Interview Questions & Answers

Software Testing and Agile Interview Questions And Answers | 81 – 90

There is no such statement as ‘I am now prepared for the interview‘. When facing a Testing interview no matter how many interview questions and answers you have gone through – there is always more to read 🙂 Continuing on our Interview questions series, let’s see some more interesting FAQs…

Flashback: Software Testing Interview Questions And Answers | 71 – 80

Software Testing and Agile Interview questions and answers

Question-81. What do you mean by different levels of Software Testing?

Software Testing Levels is nothing but different stages of software testing. How do you build anything? Generally a system comprises of multiple integrated components. First create all the components >> Join all the components to build a system >> Once the system is up & running, deliver it to the client. For an effective delivery, it is important to test the system at each level of development, i.e. during development, individual components, integration, complete system, integrated systems, etc. Hope you got an idea what Software Testing Levels is all about!

As a Test engineer, it’s important to understand the basic difference between all the Software Testing levels. Additionally it’s more important to have a diverse experience working on different Software Testing Levels – after all ‘Experience’ is the best teacher!

Question-82. What do you mean by Test Data?

How do you test a text-box? Yeah! By entering & submitting different text. The permutations & combinations of this ‘text’ used for testing purpose is known as ‘Test Data’, i.e. data used for testing purpose. For testing a text-box we will first prepare the P&C of test data – numeric, alphabets, alphanumeric, max length, special characters, etc. As the application functionalities grow, so does the corresponding Test data to-be-used for testing. It may be any kind of input to the application-under-test (User credentials, Environmental data, Setup data, Input / Output data, Uploaded files, Database tables, Transitional data, etc.)

Question-83. Why or when to prefer Waterfall methodology over Agile?

The waterfall methodology provides a structured approach; the model itself progresses linearly through discrete, easily understandable and explainable phases and thus is easy to understand; it also provides easily identifiable milestones in the development process. It is perhaps for this reason that the waterfall methodology is used as a beginning example of a development model in many software engineering texts and courses.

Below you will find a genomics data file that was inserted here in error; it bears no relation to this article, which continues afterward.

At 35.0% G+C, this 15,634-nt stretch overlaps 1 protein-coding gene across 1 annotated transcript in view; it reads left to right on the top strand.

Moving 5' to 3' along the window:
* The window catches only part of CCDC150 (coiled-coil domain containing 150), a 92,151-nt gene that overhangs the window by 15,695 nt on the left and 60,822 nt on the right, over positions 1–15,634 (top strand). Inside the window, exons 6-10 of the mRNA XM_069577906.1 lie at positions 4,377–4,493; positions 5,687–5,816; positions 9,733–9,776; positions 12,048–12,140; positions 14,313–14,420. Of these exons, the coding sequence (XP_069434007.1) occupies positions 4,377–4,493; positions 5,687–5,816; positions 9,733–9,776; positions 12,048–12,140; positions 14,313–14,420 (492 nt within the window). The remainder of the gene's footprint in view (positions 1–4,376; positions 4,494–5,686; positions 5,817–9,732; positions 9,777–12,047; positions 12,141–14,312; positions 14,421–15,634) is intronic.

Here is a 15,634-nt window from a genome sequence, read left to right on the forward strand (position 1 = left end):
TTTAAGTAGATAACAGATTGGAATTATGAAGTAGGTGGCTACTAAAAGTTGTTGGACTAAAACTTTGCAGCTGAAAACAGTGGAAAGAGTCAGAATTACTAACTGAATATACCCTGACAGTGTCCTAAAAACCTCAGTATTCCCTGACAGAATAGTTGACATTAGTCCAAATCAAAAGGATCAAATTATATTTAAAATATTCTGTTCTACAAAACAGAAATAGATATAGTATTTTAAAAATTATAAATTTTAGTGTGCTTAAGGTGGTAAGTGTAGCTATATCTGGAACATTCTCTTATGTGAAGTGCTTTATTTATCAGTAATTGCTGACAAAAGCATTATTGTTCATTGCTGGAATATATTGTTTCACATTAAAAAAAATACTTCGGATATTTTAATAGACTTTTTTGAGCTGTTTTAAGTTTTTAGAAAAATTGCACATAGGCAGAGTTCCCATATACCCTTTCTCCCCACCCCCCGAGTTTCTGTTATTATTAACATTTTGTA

• Simple and easy to understand and implement.
  • Easy to manage due to the rigidity of the model – each phase has specific deliverables and a review process.
  • Suited to projects where requirements and scope are very well documented and fixed, the product itself is firm and stable, and the technology is clearly understood.
  • The entry and exit criteria are well defined, so it easy and systematic to proceed with quality.
  • Results are well documented including technical documentation.
  • Easier to measure progress by reference to clearly defined milestones.
  • Quality is the focus from the first phase itself since rework is costly in subsequent phases.
  • Testing is easier as it can be done with reference to the scenarios defined based on the functional specification.
  • The total cost of the project can be accurately estimated after the requirements have been defined.

Question-84. What are the different Test Levels and what all levels you have worked on?

Software Testing Levels are generally defined by the scope (or objective) and timelines (as the project progress). There are generally five recognized Test levels:

  • Unit testing (Developer)
  • Component testing (QA)
  • Integration testing (QA)
  • System testing (QA)
  • Acceptance testing (Business Users)

Question-85. What do you mean by HTML Elements & corresponding Attributes?

HyperText Markup Language (HTML) is the standard markup language for creating web pages and web applications. With Cascading Style Sheets (CSS), and JavaScript, it forms a triad of cornerstone technologies for the World Wide Web. Web browsers receive HTML documents from a web server or from local storage and render them into multimedia web pages. HTML describes the structure of a web page semantically and originally included cues for the appearance of the document.

HTML Elements – individual component of an HTML document or web page. HTML is composed of a tree of HTML elements and other nodes, such as text nodes. Each element can have HTML attributes specified. Elements can also have content, including other elements and text. Many HTML elements represent semantics, or meaning. For example, the title element represents the title of the document. These are indicated in the document by HTML tags, enclosed in angle brackets thus: <p>, indicated by a pair of tags: a “start tag” <p> and “end tag” </p>.

E.g. Header & Title of the HTML document: <head>  <title>The Title</title></head>